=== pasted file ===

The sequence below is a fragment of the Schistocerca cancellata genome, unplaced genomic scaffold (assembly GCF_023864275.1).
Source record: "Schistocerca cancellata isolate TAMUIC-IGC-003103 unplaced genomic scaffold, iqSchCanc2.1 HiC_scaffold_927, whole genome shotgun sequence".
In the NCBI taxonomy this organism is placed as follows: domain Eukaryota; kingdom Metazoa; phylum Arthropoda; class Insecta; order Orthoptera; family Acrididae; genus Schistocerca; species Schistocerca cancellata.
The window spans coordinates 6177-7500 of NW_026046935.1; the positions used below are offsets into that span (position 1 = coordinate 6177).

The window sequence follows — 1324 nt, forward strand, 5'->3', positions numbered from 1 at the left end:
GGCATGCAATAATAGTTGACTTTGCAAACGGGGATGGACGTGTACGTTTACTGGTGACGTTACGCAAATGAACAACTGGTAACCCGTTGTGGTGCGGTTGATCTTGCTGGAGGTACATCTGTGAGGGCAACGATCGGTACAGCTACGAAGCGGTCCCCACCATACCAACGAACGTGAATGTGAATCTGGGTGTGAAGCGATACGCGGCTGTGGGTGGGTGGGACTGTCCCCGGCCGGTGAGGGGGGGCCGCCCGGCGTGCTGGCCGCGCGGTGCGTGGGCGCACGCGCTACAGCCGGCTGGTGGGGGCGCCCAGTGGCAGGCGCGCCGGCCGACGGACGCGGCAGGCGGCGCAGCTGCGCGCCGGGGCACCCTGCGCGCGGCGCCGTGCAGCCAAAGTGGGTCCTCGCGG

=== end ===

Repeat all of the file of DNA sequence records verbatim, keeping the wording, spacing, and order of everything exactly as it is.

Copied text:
The sequence below is a fragment of the Schistocerca cancellata genome, unplaced genomic scaffold (assembly GCF_023864275.1).
Source record: "Schistocerca cancellata isolate TAMUIC-IGC-003103 unplaced genomic scaffold, iqSchCanc2.1 HiC_scaffold_927, whole genome shotgun sequence".
In the NCBI taxonomy this organism is placed as follows: domain Eukaryota; kingdom Metazoa; phylum Arthropoda; class Insecta; order Orthoptera; family Acrididae; genus Schistocerca; species Schistocerca cancellata.
The window spans coordinates 6177-7500 of NW_026046935.1; the positions used below are offsets into that span (position 1 = coordinate 6177).

The window sequence follows — 1324 nt, forward strand, 5'->3', positions numbered from 1 at the left end:
GGCATGCAATAATAGTTGACTTTGCAAACGGGGATGGACGTGTACGTTTACTGGTGACGTTACGCAAATGAACAACTGGTAACCCGTTGTGGTGCGGTTGATCTTGCTGGAGGTACATCTGTGAGGGCAACGATCGGTACAGCTACGAAGCGGTCCCCACCATACCAACGAACGTGAATGTGAATCTGGGTGTGAAGCGATACGCGGCTGTGGGTGGGTGGGACTGTCCCCGGCCGGTGAGGGGGGGCCGCCCGGCGTGCTGGCCGCGCGGTGCGTGGGCGCACGCGCTACAGCCGGCTGGTGGGGGCGCCCAGTGGCAGGCGCGCCGGCCGACGGACGCGGCAGGCGGCGCAGCTGCGCGCCGGGGCACCCTGCGCGCGGCGCCGTGCAGCCAAAGTGGGTCCTCGCGG